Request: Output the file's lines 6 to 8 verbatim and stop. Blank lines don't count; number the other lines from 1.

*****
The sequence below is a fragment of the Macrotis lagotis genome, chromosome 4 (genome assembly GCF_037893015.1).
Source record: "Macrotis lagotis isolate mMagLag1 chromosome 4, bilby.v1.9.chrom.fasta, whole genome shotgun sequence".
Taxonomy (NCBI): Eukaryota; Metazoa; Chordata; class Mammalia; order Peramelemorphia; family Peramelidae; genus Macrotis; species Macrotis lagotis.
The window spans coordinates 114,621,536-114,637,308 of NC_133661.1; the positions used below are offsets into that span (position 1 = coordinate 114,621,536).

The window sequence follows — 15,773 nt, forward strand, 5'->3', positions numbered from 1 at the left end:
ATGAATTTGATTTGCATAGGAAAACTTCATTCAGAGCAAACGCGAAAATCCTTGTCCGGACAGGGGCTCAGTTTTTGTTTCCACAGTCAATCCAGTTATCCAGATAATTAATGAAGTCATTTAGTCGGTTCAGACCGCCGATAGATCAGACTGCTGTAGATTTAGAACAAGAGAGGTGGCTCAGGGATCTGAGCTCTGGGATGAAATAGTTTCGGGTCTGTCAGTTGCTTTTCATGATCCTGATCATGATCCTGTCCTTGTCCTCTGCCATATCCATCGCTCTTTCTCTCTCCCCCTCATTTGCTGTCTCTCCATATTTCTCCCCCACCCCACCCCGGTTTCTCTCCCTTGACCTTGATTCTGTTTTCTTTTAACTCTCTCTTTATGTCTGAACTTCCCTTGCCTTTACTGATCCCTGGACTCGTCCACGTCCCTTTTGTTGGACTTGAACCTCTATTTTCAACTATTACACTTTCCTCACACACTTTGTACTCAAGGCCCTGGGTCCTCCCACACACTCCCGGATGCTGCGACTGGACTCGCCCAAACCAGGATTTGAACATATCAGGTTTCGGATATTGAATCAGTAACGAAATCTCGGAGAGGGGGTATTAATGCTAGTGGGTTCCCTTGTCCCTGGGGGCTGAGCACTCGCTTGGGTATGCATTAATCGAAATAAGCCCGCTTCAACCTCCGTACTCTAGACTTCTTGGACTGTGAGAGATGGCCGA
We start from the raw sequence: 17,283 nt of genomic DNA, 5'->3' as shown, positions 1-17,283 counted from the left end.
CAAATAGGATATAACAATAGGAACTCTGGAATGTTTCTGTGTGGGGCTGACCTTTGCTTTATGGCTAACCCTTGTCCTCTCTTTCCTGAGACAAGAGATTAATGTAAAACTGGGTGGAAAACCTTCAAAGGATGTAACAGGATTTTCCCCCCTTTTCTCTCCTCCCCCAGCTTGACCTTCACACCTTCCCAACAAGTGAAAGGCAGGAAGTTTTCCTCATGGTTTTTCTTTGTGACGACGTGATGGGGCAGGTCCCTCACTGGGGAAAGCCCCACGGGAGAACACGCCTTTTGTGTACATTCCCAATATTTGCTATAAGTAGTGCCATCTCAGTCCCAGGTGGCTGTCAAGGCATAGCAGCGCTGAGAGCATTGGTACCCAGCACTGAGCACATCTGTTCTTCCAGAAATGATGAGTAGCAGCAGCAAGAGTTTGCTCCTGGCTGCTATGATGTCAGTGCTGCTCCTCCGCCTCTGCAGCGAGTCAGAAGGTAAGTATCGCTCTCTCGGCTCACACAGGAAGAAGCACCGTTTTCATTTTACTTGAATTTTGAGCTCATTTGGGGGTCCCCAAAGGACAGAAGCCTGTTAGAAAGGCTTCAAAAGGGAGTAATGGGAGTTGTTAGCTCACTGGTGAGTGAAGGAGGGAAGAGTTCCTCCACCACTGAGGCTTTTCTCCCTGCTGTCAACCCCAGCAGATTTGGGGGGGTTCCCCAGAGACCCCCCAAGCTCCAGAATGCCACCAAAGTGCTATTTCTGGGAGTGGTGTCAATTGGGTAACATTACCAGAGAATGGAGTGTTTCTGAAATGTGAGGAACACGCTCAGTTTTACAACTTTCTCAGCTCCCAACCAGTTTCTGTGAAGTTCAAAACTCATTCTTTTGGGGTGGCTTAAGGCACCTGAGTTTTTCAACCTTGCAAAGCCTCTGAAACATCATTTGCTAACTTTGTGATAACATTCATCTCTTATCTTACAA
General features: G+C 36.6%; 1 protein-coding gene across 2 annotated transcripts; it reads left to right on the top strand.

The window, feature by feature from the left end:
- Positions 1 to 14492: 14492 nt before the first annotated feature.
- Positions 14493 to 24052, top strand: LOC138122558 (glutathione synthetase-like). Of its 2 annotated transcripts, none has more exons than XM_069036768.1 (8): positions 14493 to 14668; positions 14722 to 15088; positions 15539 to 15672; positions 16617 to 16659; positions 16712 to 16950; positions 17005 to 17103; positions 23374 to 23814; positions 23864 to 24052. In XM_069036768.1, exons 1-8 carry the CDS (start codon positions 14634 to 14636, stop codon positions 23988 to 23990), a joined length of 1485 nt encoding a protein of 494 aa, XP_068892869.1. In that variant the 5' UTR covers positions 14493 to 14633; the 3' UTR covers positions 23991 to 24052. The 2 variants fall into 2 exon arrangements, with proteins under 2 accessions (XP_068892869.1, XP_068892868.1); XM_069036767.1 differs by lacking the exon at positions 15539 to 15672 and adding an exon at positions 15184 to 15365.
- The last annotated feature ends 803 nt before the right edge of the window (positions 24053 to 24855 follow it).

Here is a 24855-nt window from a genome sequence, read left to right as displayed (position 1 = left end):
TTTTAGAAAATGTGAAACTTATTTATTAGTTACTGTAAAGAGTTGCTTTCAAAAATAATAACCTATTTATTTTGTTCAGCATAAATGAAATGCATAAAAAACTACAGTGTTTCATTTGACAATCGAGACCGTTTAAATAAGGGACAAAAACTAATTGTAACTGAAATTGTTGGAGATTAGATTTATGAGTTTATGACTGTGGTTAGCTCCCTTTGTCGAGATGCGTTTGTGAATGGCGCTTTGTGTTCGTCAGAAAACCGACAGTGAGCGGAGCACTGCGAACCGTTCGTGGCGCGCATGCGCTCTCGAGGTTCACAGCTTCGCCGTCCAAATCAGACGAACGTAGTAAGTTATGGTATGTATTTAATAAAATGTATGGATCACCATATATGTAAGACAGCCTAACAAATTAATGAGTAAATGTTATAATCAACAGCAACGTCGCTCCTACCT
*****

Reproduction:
ATGAATTTGATTTGCATAGGAAAACTTCATTCAGAGCAAACGCGAAAATCCTTGTCCGGACAGGGGCTCAGTTTTTGTTTCCACAGTCAATCCAGTTATCCAGATAATTAATGAAGTCATTTAGTCGGTTCAGACCGCCGATAGATCAGACTGCTGTAGATTTAGAACAAGAGAGGTGGCTCAGGGATCTGAGCTCTGGGATGAAATAGTTTCGGGTCTGTCAGTTGCTTTTCATGATCCTGATCATGATCCTGTCCTTGTCCTCTGCCATATCCATCGCTCTTTCTCTCTCCCCCTCATTTGCTGTCTCTCCATATTTCTCCCCCACCCCACCCCGGTTTCTCTCCCTTGACCTTGATTCTGTTTTCTTTTAACTCTCTCTTTATGTCTGAACTTCCCTTGCCTTTACTGATCCCTGGACTCGTCCACGTCCCTTTTGTTGGACTTGAACCTCTATTTTCAACTATTACACTTTCCTCACACACTTTGTACTCAAGGCCCTGGGTCCTCCCACACACTCCCGGATGCTGCGACTGGACTCGCCCAAACCAGGATTTGAACATATCAGGTTTCGGATATTGAATCAGTAACGAAATCTCGGAGAGGGGGTATTAATGCTAGTGGGTTCCCTTGTCCCTGGGGGCTGAGCACTCGCTTGGGTATGCATTAATCGAAATAAGCCCGCTTCAACCTCCGTACTCTAGACTTCTTGGACTGTGAGAGATGGCCGA
We start from the raw sequence: 17,283 nt of genomic DNA, 5'->3' as shown, positions 1-17,283 counted from the left end.
CAAATAGGATATAACAATAGGAACTCTGGAATGTTTCTGTGTGGGGCTGACCTTTGCTTTATGGCTAACCCTTGTCCTCTCTTTCCTGAGACAAGAGATTAATGTAAAACTGGGTGGAAAACCTTCAAAGGATGTAACAGGATTTTCCCCCCTTTTCTCTCCTCCCCCAGCTTGACCTTCACACCTTCCCAACAAGTGAAAGGCAGGAAGTTTTCCTCATGGTTTTTCTTTGTGACGACGTGATGGGGCAGGTCCCTCACTGGGGAAAGCCCCACGGGAGAACACGCCTTTTGTGTACATTCCCAATATTTGCTATAAGTAGTGCCATCTCAGTCCCAGGTGGCTGTCAAGGCATAGCAGCGCTGAGAGCATTGGTACCCAGCACTGAGCACATCTGTTCTTCCAGAAATGATGAGTAGCAGCAGCAAGAGTTTGCTCCTGGCTGCTATGATGTCAGTGCTGCTCCTCCGCCTCTGCAGCGAGTCAGAAGGTAAGTATCGCTCTCTCGGCTCACACAGGAAGAAGCACCGTTTTCATTTTACTTGAATTTTGAGCTCATTTGGGGGTCCCCAAAGGACAGAAGCCTGTTAGAAAGGCTTCAAAAGGGAGTAATGGGAGTTGTTAGCTCACTGGTGAGTGAAGGAGGGAAGAGTTCCTCCACCACTGAGGCTTTTCTCCCTGCTGTCAACCCCAGCAGATTTGGGGGGGTTCCCCAGAGACCCCCCAAGCTCCAGAATGCCACCAAAGTGCTATTTCTGGGAGTGGTGTCAATTGGGTAACATTACCAGAGAATGGAGTGTTTCTGAAATGTGAGGAACACGCTCAGTTTTACAACTTTCTCAGCTCCCAACCAGTTTCTGTGAAGTTCAAAACTCATTCTTTTGGGGTGGCTTAAGGCACCTGAGTTTTTCAACCTTGCAAAGCCTCTGAAACATCATTTGCTAACTTTGTGATAACATTCATCTCTTATCTTACAA